Beef and Baby Corn Stir-fry with tender-crisp veggies and a sweet and savory sauce that’s perfect with steamed rice. Easy to make in one pan and 30 minutes, it’s perfect for busy weeknights. Plus, learn the technique on how to make the beef super tender and moist!
If you’re looking for a tasty beef entree to add to your family dinner rotation or holiday celebration menu, look no further than beef stir-fry. With tender beef slices, crisp veggies, baby corn, and a savory brown sauce, it’s hearty, tasty, and sure to be a crowd-pleaser!
Beef and baby corn stir-fry is quick and easy to make yet delivers amazing taste and texture the whole family will love. Just a handful of ingredients, one pan, and 30 minutes and you’re on your way to a delectable dish everyone will be fighting over.
Cooking technique to tender beef stir-fry
The secret to super moist and tender beef in stir-frying is a Chinese cooking technique called velveting.
In this method, the meat is marinated in cornstarch and soy sauce and then briefly blanched in oil or water before finishing off during the stir-fry process with the rest of the ingredients. The simple process creates a protective coat that seals moisture and keeps the beef moist and velvety soft.
This recipe uses my tried and tested and ever trusted sauce combination: a simple mixture of broth, oyster sauce, soy sauce, Chinese cooking wine, and sugar perfectly thickened with a cornstarch slurry.
If you’re a fan of quick stir-fry meals, you need this best stir-fry sauce in your life! A delicious medley of sweet and savory, it delivers tons of flavor you’ll love on shrimp, chicken, and vegetables.
- Cut the beef across the grain for a more tender chew. For easier slicing, freeze the meat for about 15 to 30 minutes or until slightly firm.
- Stir-fries are quick recipes; make sure to have ingredients prepped and ready to go.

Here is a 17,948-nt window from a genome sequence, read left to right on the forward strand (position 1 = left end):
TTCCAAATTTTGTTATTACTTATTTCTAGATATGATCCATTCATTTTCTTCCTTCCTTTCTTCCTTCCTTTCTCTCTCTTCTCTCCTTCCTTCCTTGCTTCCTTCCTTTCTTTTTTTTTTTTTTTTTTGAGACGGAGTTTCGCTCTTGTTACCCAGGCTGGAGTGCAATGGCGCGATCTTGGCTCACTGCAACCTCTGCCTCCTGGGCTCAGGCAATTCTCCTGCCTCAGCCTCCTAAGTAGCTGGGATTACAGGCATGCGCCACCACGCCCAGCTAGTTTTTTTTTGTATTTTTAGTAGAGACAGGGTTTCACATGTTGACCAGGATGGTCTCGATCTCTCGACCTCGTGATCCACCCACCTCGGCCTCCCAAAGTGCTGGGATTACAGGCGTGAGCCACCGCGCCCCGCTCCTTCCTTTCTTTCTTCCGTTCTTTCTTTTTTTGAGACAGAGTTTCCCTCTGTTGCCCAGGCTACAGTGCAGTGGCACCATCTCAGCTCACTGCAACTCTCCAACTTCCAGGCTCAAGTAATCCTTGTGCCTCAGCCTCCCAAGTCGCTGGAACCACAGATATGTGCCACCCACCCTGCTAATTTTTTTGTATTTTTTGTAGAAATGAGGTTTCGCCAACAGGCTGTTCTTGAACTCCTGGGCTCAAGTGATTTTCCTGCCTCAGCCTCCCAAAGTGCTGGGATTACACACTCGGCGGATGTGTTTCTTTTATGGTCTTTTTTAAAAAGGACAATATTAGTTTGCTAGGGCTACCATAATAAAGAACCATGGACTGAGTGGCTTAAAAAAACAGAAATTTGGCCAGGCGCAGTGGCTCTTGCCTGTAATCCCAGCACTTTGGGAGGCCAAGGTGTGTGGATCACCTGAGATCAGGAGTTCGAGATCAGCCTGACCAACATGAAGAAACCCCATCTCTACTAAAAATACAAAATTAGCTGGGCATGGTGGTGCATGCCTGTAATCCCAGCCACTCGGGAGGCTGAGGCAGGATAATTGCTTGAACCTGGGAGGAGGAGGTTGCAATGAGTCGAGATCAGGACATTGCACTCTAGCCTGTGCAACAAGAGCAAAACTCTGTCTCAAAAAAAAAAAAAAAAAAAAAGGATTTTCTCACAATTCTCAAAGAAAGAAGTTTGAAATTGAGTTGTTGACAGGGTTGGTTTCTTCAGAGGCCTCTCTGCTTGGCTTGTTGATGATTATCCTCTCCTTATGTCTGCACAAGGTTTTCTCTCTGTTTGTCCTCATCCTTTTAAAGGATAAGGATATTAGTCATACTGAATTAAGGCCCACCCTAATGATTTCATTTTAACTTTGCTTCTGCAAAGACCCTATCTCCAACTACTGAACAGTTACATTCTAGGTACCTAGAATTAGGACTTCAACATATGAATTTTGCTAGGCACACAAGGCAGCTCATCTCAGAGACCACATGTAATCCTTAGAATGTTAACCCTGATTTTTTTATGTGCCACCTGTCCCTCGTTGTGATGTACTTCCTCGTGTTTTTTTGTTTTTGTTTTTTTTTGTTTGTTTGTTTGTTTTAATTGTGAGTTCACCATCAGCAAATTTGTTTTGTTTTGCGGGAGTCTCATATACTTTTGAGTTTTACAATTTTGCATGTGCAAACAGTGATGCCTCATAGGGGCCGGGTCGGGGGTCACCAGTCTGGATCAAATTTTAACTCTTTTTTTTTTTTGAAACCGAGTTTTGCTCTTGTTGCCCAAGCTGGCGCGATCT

- I like to use baby corn, bell peppers, water chestnuts, and snow peas, but broccoli florets, chopped cabbage, and carrot strips are also delicious options.
How to serve
- Serve with steamed rice and chow mein noodles to make it a complete Asian-inspired dinner!
- To store leftovers, allow to cool completely and transfer to airtight containers. Keep in the fridge for up to 3 days or in the freezer for up to 2 months.
For another quick Asian-themed recipe, try this Green Bean Chicken and enjoy!
- 1 pound beef sirloin, thinly sliced and cut into 1-inch strips
- 6 tablespoons light soy sauce
- 1 tablespoon corn starch
- 1/2 cup water
- 1/4 cup oyster sauce
- 2 tablespoons Shaoxing wine
- 1 tablespoon sugar
- 1/4 teaspoon pepper
- 3 tablespoons canola oil
- 1/2 red bell pepper, cored, seeded and sliced into thin strips
- 8 baby corn, cut into 1-inch lengths
- 1/2 cup water chestnuts, drained
- 12 snow peas, ends trimmed
- 1 medium onion, peeled and sliced thinly
- 2 cloves garlic, peeled and minced
- In a small bowl, combine beef, 4 tablespoons of the soy sauce, and cornstarch. Stir to fully coat meat and let stand for about 10 to 15 minutes.
- In another bowl, combine water, oyster sauce, the remaining 2 tablespoons soy sauce, Chinese cooking wine, sugar and pepper. Stir until well blended and set aside.
- With hands, gently squeeze meat to extract marinade. Add excess liquid into the bowl of oyster sauce mixture (this is important as the cornstarch from the marinade will thicken the stir-fry sauce).
- In a wok or wide pan over high heat, heat 1 tablespoon of the oil. Add bell peppers, baby corn, and water chestnuts and cook for about 30 seconds.
- Add snow peas and cook for another 10 seconds. Remove from pan and keep warm.
- Add 1 tablespoon of oil to the pan. Add beef in a single layer and cook for about 3 to 4 minutes per side. Do not overcrowd the pan, cook beef in batches if needed. Remove from pan and set aside.
- Wipe down wok as needed. Add the remaining 1 tablespoon oil. Add onions and garlic and cook until softened.
- Add beef and vegetable mixture. Continue to cook, stirring occasionally, for about 2 to 3 minutes or until heated through and coated with sauce. Serve hot.
“This website provides approximate nutrition information for convenience and as a courtesy only. Nutrition data is gathered primarily from the USDA Food Composition Database, whenever available, or otherwise other online calculators.”